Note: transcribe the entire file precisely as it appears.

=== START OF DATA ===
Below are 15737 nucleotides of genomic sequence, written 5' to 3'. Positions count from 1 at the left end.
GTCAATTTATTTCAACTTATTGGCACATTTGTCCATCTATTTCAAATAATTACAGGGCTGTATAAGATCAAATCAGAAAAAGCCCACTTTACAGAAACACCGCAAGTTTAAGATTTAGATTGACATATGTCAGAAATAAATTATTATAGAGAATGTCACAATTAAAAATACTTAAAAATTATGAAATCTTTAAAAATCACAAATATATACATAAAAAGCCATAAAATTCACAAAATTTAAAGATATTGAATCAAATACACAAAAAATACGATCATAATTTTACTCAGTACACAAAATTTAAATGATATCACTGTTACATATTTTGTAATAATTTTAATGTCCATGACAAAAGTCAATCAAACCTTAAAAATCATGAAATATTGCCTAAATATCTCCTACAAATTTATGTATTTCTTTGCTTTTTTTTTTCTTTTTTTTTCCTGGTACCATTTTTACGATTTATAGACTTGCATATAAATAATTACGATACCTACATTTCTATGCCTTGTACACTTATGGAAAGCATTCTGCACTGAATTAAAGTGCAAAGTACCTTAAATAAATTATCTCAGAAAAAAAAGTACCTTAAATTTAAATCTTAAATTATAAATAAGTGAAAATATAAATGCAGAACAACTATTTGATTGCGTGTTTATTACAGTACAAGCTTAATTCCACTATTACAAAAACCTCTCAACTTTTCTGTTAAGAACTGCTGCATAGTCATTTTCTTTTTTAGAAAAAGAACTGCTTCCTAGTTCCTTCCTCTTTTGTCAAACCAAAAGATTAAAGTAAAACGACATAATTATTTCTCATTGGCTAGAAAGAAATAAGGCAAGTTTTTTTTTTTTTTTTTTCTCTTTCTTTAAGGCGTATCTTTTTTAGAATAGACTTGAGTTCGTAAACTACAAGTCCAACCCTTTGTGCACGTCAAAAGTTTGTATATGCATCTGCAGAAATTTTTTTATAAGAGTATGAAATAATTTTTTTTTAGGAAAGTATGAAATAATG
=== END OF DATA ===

Below are 15737 nucleotides of genomic sequence, written 5' to 3'. Positions count from 1 at the left end.
GTCAATTTATTTCAACTTATTGGCACATTTGTCCATCTATTTCAAATAATTACAGGGCTGTATAAGATCAAATCAGAAAAAGCCCACTTTACAGAAACACCGCAAGTTTAAGATTTAGATTGACATATGTCAGAAATAAATTATTATAGAGAATGTCACAATTAAAAATACTTAAAAATTATGAAATCTTTAAAAATCACAAATATATACATAAAAAGCCATAAAATTCACAAAATTTAAAGATATTGAATCAAATACACAAAAAATACGATCATAATTTTACTCAGTACACAAAATTTAAATGATATCACTGTTACATATTTTGTAATAATTTTAATGTCCATGACAAAAGTCAATCAAACCTTAAAAATCATGAAATATTGCCTAAATATCTCCTACAAATTTATGTATTTCTTTGCTTTTTTTTTTCTTTTTTTTTCCTGGTACCATTTTTACGATTTATAGACTTGCATATAAATAATTACGATACCTACATTTCTATGCCTTGTACACTTATGGAAAGCATTCTGCACTGAATTAAAGTGCAAAGTACCTTAAATAAATTATCTCAGAAAAAAAAGTACCTTAAATTTAAATCTTAAATTATAAATAAGTGAAAATATAAATGCAGAACAACTATTTGATTGCGTGTTTATTACAGTACAAGCTTAATTCCACTATTACAAAAACCTCTCAACTTTTCTGTTAAGAACTGCTGCATAGTCATTTTCTTTTTTAGAAAAAGAACTGCTTCCTAGTTCCTTCCTCTTTTGTCAAACCAAAAGATTAAAGTAAAACGACATAATTATTTCTCATTGGCTAGAAAGAAATAAGGCAAGTTTTTTTTTTTTTTTTTTCTCTTTCTTTAAGGCGTATCTTTTTTAGAATAGACTTGAGTTCGTAAACTACAAGTCCAACCCTTTGTGCACGTCAAAAGTTTGTATATGCATCTGCAGAAATTTTTTTATAAGAGTATGAAATAATTTTTTTTTAGGAAAGTATGAAATAATG